How It All Began

It was August 2007. The big honcho sent an email, announcing the decision to analyze the pros and cons of using a third-party offshore company to replace us. People were shocked. Angry. Depressed. Some of my coworkers had been there close to twenty years and didn't believe life could exist outside of their four gray cube walls. Most people didn't think management would do it, and if so, they were too important to be canned.

It took them until May the next year to announce their decision, but I already knew what their decision would be and that I'd be on that list. I knew this was going to happen four years before it did, and I was ready to move on.

I hated my job. I hated working for someone else, living on their schedule, punching my time card (figuratively speaking), running the same tests over and over. Computers don't talk back. People do. And I discovered long ago the futility of my job.

I discovered that when I left my first child at home with her daddy and drove away to go to work. And again, when my second was born and my maternity leave was over and the little girl refused to take a bottle and would starve all day while I was gone. And again with my third.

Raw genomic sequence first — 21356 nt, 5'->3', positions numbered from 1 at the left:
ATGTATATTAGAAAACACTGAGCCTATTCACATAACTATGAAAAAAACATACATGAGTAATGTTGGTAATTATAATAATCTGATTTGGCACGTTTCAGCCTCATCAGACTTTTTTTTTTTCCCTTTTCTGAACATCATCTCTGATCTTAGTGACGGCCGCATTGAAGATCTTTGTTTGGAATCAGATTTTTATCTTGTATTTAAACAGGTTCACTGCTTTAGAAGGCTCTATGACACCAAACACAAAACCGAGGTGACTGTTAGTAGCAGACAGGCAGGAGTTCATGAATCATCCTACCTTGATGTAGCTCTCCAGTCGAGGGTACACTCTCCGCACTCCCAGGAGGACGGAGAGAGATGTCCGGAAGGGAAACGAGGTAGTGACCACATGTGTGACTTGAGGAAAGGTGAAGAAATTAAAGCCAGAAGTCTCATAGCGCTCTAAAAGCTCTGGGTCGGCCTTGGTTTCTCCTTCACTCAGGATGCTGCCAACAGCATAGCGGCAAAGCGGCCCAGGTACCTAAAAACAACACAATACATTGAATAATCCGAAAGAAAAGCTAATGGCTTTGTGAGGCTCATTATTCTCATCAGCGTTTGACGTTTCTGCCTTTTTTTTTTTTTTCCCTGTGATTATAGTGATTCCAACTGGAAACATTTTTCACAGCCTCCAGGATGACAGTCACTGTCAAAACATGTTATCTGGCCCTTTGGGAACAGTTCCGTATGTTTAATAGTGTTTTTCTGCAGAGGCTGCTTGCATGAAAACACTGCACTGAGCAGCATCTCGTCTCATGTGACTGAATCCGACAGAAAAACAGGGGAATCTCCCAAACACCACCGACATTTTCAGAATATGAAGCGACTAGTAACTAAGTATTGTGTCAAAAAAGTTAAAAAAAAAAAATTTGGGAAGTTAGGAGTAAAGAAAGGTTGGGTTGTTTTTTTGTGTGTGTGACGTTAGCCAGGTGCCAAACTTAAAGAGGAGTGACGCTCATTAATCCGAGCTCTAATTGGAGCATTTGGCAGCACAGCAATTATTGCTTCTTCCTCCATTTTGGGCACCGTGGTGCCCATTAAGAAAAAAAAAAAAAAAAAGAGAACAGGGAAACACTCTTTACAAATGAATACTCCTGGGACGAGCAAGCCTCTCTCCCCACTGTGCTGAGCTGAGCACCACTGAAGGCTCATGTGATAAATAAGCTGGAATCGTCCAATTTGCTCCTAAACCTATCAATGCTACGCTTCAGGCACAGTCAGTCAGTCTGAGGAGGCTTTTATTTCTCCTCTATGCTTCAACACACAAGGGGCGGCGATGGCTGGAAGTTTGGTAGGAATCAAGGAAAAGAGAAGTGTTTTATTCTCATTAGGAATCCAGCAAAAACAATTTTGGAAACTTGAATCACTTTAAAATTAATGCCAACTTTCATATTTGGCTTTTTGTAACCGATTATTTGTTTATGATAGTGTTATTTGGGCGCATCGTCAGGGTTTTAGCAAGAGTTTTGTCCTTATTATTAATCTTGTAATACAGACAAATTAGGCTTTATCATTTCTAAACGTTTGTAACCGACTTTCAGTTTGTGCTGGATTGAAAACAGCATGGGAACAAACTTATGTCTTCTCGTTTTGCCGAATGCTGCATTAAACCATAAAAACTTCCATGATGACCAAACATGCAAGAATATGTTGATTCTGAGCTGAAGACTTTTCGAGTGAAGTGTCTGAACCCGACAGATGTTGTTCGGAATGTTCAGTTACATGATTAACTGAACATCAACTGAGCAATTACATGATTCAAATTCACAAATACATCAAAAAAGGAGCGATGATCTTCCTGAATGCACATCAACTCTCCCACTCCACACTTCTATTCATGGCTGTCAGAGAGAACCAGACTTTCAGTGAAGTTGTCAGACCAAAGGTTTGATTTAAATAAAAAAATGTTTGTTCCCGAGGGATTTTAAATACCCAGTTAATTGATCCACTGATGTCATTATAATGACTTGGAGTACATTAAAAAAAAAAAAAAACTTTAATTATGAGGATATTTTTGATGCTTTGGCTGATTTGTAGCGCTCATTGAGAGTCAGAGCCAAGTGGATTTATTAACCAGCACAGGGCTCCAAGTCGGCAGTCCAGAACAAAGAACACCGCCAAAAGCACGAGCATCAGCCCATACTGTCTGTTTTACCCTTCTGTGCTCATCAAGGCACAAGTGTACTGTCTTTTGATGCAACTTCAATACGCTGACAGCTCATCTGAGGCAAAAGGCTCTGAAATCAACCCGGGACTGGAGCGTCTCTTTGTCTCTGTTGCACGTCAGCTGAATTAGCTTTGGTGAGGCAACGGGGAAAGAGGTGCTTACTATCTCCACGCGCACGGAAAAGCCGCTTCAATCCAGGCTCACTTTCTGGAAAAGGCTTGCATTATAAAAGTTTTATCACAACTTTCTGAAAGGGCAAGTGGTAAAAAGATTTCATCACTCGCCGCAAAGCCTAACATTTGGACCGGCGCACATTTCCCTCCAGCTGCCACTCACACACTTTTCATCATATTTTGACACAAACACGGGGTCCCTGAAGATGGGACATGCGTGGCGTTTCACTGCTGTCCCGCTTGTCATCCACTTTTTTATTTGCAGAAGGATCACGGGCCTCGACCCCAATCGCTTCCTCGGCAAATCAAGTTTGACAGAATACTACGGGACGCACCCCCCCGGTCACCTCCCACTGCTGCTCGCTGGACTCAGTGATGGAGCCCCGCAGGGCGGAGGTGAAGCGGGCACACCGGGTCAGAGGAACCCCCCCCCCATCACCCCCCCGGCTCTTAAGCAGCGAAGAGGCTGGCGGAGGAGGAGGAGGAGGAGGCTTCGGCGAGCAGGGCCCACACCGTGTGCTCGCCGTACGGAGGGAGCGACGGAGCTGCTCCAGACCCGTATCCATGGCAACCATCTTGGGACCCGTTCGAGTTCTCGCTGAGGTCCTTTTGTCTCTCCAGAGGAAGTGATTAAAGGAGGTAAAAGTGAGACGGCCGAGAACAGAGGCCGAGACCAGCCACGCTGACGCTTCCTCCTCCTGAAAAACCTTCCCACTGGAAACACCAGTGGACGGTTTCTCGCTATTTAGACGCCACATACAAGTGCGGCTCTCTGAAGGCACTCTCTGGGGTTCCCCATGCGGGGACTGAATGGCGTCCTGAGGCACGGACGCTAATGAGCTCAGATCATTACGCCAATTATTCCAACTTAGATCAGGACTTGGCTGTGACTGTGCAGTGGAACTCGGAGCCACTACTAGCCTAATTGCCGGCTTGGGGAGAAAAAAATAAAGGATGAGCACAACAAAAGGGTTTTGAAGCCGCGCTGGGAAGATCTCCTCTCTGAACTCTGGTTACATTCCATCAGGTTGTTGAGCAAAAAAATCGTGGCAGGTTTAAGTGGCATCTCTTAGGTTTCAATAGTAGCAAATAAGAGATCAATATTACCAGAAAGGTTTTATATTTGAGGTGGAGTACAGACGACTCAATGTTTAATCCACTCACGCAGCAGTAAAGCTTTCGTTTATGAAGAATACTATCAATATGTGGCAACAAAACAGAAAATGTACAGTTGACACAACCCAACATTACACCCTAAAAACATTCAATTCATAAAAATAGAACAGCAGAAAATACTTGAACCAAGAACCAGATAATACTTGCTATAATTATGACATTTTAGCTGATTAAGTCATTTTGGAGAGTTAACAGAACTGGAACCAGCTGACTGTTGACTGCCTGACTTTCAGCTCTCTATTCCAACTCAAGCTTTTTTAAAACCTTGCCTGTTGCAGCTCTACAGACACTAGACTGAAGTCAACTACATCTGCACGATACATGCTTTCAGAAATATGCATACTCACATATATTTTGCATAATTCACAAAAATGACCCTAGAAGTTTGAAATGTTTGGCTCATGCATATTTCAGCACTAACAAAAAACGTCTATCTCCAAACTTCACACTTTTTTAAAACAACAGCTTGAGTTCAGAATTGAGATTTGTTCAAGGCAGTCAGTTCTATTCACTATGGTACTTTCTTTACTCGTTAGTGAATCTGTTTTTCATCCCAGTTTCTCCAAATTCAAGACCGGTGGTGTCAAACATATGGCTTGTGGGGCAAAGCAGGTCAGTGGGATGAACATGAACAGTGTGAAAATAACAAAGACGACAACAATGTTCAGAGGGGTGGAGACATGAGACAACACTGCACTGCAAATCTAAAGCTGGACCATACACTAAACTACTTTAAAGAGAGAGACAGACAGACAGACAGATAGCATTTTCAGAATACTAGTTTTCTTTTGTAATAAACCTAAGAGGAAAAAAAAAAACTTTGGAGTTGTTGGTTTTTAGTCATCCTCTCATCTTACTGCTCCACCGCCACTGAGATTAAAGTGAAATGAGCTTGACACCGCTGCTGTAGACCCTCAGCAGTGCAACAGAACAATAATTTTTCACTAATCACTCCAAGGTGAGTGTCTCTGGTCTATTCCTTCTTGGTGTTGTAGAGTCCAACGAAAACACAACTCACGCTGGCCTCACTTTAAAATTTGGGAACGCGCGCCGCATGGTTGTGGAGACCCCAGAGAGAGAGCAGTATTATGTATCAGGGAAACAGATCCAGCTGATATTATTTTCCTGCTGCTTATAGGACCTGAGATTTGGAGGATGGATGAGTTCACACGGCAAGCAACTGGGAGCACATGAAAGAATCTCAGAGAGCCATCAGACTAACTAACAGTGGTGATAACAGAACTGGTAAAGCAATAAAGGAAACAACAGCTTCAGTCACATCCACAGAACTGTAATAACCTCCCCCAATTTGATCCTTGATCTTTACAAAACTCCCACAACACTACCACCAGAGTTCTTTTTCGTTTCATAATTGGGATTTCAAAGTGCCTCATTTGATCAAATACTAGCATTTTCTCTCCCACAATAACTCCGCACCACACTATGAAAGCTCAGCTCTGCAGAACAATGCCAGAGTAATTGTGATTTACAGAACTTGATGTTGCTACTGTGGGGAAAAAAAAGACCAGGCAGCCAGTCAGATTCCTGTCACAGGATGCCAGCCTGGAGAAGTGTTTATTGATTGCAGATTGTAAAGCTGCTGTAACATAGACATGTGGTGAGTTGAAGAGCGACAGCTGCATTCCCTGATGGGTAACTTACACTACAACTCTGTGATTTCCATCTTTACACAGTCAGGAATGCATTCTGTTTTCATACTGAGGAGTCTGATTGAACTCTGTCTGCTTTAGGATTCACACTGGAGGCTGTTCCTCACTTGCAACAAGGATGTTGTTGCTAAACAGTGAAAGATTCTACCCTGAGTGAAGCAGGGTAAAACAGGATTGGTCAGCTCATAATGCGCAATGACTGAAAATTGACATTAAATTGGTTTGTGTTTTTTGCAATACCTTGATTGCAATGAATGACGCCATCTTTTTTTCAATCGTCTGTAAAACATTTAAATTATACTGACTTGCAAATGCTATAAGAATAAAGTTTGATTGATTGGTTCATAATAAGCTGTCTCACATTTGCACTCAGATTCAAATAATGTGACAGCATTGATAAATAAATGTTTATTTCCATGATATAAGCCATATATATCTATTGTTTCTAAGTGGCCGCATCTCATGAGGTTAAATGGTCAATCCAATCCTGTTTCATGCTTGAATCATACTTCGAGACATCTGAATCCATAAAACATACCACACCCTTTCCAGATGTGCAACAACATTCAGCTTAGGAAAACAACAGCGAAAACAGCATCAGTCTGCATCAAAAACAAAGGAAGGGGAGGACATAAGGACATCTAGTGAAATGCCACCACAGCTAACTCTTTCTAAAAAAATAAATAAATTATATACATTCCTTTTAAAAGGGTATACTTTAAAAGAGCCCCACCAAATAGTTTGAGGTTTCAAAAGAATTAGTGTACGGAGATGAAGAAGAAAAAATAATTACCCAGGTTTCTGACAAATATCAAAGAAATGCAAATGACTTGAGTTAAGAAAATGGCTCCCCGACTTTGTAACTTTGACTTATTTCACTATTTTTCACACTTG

My family. That is what was important.

And I prayed to be set free. And God promised to move on my behalf.

So I knew I would be free someday. And when they announced the possible layoffs, I knew I'd be on that list. I would collect my severance and go home to my family. One door closes and another always opens. There is always something new to face. A new challenge. A new phase of existence.

But what about money after the severance check was gone? What if being home with my kids wasn't possible? What if I still need to bring in money?

And that is when I was faced with the question: What do I really want to be when I grow up?

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